Gen Z flooding to ‘lost’ music genre shoegaze to cope during lockdown

The hashtag #shoegaze currently has 31.1 million views on TikTok, with bands such as Slowdive attracting Gen Z listeners with their serene and inclusive vibe.

Ever heard of the musical genre ‘shoegaze’?

Despite its relatively niche cult status among dedicated music fans, it’s recently seen a spike in newfound popularity with Gen Z on platforms such as TikTok, Spotify, and YouTube.

The hashtag #shoegaze has amassed an impressive 31.1 million views on TikTok alone, with users creating definition videos, throwing out recommendations to followers, and even performing their own meme versions of songs.

It’s everything you’d expect from a social media trend in 2021.

What is shoegaze all about, anyway?

But what exactly is shoegaze? It sounded foreign to me until recently, and is only comprised of a few select bands from the 80s and early 90s.

Put simply, it’s a subgenre of music that features reverb-heavy, dreamy, late eighties rock. Think bands such as Mogwai, Slowcrush, Cocteau Twins, My Bloody Valentine and Slowdive.

It arguably reached peak popularity with My Bloody Valentine’s 1991 album ‘Loveless’ which was an overwhelming critical success and an iconic album for the genre. Still, even Loveless only got to #24 on the UK Albums Charts.

Shoegaze would never ‘dominate’ the music scene even in its heyday, which makes its recent resurgence all the more interesting.

How does the genre help to soothe during lockdowns?

Shoegaze’s minimalist lyrics and repetitive structure offer a relaxing and positive mood setter for a period of intense distress, what with anxiety-inducing lockdowns and seemingly ever-changing social distancing rules.

As 16 year-old fan Jude Atkins says, ‘the atmosphere of shoegaze really fits with the bleak, post-COVID, world we’re in. Everyone’s trapped inside and shoegaze has a very dreamy quality to it.’

That aptness has translated into new playlists and hand curated video streams, which are available in abundance on both Spotify and YouTube. Check this one out, for example, which focuses on Japanese shoegaze tracks that feel ‘other worldly’.

Dev Lemons, an adamant TikToker who unpacks song meanings, says that shoegaze’s ‘blend of softness and chaos sonically feels like the experience of growing up’.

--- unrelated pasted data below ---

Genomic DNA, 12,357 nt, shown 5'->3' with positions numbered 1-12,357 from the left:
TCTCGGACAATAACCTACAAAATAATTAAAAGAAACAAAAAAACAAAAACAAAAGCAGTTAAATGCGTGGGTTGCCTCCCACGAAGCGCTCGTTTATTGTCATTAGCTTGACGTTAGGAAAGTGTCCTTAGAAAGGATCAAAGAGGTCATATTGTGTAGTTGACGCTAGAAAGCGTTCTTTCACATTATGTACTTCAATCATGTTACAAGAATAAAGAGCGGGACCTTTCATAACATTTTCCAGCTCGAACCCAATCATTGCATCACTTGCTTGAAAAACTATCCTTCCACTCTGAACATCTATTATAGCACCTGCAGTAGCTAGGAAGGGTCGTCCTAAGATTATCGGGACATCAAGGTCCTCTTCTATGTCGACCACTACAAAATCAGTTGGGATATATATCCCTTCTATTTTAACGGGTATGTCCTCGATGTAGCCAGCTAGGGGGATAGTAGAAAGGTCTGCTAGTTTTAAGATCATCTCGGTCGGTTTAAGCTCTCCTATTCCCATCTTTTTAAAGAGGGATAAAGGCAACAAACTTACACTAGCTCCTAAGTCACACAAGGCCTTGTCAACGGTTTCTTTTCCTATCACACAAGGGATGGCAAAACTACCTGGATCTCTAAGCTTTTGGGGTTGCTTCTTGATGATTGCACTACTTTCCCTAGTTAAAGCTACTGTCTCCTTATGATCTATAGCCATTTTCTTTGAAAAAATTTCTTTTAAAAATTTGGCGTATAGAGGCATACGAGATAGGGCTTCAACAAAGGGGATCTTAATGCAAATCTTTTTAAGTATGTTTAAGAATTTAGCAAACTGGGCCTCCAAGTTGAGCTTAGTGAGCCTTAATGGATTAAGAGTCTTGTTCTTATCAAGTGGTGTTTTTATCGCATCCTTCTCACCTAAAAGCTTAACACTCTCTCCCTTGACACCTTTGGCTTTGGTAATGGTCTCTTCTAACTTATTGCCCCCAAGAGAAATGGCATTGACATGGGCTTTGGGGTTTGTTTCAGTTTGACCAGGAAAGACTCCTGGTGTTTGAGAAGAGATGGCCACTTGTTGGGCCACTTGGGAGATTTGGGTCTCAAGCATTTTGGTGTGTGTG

Older, original artists of the genre have gotten involved too. Slowdive is still going strong, having released an album as late as 2017, and prominent shoegaze band Cocteau Twins even have their own meme-filled Instagram page.

Experiencing shoegaze in a post pandemic world

Will Shoegaze’s resurgence cause a tidal wave on the pop music scene as a whole?

The answer is probably no, considering the eye-watering numbers that tracks like Cardi B and Megan Thee Stallions ‘WAP’ can generate online, particularly when they’re tied to specific dances or tailor-made social media challenges.

For context, the ‘WAP Challenge’ has more than 1.5 billion accumulative views on TikTok. Producers are now utilising maximalist approaches that capitalise on the 30 second retention rates of social media platforms, taking things to loud, hip-hop focused extremes – that’s a far cry away from the mellowed out nature of shoegaze.

With that being said, it’s still gained enough momentum to take its seat on the table of niche musical sub-genres and it may well have a prosperous future ahead, especially as our need for ambient and relaxed vibes becomes ever more obvious.

Even if it doesn’t, we can just be the trendy musical buffs who keep in the loop outside of the mainstream, right? That’s what really counts, after all.


This article was originally written by Robert Collins. ‘I’m Rob, a post-grad from City, University of London where I studied Magazine Journalism. I have a life-long interest in politics, having studied it at BA level, and am fascinated by the times we live in. Other subjects I love writing about are social change, the climate crisis, and music’. Visit his LinkedIn, his Twitter, and check out his site here.


Love our partners.

Wait, don't go yet!
Sign up to our newsletter
Thred straight to your inbox 
(what could be better)
Click right here!